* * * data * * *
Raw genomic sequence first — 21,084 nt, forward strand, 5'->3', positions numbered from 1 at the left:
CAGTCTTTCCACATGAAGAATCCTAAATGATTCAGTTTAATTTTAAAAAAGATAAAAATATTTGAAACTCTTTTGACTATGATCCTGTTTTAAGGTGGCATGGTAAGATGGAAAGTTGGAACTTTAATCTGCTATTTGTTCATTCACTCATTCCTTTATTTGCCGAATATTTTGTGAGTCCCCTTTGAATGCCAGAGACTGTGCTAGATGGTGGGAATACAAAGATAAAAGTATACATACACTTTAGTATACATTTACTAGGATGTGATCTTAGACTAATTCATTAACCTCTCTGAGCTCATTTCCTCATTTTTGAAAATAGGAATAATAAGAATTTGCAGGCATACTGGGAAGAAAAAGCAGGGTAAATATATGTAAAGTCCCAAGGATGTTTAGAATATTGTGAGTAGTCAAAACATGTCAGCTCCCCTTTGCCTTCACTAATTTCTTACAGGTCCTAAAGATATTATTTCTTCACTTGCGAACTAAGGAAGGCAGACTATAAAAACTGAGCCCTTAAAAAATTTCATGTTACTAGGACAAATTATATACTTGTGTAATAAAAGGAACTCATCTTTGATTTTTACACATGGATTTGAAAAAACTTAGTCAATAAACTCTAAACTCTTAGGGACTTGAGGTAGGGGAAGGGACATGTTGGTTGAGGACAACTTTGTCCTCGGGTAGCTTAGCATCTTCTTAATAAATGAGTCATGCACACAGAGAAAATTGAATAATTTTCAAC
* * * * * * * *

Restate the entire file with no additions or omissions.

Raw genomic sequence first — 21,084 nt, forward strand, 5'->3', positions numbered from 1 at the left:
CAGTCTTTCCACATGAAGAATCCTAAATGATTCAGTTTAATTTTAAAAAAGATAAAAATATTTGAAACTCTTTTGACTATGATCCTGTTTTAAGGTGGCATGGTAAGATGGAAAGTTGGAACTTTAATCTGCTATTTGTTCATTCACTCATTCCTTTATTTGCCGAATATTTTGTGAGTCCCCTTTGAATGCCAGAGACTGTGCTAGATGGTGGGAATACAAAGATAAAAGTATACATACACTTTAGTATACATTTACTAGGATGTGATCTTAGACTAATTCATTAACCTCTCTGAGCTCATTTCCTCATTTTTGAAAATAGGAATAATAAGAATTTGCAGGCATACTGGGAAGAAAAAGCAGGGTAAATATATGTAAAGTCCCAAGGATGTTTAGAATATTGTGAGTAGTCAAAACATGTCAGCTCCCCTTTGCCTTCACTAATTTCTTACAGGTCCTAAAGATATTATTTCTTCACTTGCGAACTAAGGAAGGCAGACTATAAAAACTGAGCCCTTAAAAAATTTCATGTTACTAGGACAAATTATATACTTGTGTAATAAAAGGAACTCATCTTTGATTTTTACACATGGATTTGAAAAAACTTAGTCAATAAACTCTAAACTCTTAGGGACTTGAGGTAGGGGAAGGGACATGTTGGTTGAGGACAACTTTGTCCTCGGGTAGCTTAGCATCTTCTTAATAAATGAGTCATGCACACAGAGAAAATTGAATAATTTTCAAC